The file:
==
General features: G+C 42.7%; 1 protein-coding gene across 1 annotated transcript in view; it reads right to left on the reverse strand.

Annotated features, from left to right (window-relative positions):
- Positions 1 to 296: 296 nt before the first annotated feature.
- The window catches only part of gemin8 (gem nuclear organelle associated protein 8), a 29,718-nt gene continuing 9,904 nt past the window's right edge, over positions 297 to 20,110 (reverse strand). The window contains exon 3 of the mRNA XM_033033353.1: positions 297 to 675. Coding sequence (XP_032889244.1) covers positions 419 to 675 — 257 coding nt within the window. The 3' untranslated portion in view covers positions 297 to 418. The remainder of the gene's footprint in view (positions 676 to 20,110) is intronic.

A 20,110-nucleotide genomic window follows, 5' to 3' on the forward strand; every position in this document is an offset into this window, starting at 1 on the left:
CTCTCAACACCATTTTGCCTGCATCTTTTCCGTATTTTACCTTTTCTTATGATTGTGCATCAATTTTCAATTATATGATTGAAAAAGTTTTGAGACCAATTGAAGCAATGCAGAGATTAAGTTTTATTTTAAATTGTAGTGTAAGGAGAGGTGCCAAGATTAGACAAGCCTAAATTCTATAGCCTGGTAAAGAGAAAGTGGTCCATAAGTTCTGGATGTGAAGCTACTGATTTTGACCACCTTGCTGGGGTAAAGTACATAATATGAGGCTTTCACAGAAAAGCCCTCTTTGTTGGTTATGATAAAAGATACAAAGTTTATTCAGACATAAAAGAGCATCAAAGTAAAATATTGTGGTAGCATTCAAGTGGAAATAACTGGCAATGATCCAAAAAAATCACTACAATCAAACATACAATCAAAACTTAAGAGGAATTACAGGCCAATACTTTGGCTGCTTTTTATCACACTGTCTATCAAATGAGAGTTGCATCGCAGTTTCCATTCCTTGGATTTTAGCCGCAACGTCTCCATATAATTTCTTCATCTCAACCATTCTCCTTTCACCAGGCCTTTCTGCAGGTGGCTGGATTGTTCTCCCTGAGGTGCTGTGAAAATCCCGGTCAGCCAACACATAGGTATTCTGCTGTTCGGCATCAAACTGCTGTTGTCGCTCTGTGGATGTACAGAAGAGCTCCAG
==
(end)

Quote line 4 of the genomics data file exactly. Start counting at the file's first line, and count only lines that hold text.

- The window catches only part of gemin8 (gem nuclear organelle associated protein 8), a 29,718-nt gene continuing 9,904 nt past the window's right edge, over positions 297 to 20,110 (reverse strand). The window contains exon 3 of the mRNA XM_033033353.1: positions 297 to 675. Coding sequence (XP_032889244.1) covers positions 419 to 675 — 257 coding nt within the window. The 3' untranslated portion in view covers positions 297 to 418. The remainder of the gene's footprint in view (positions 676 to 20,110) is intronic.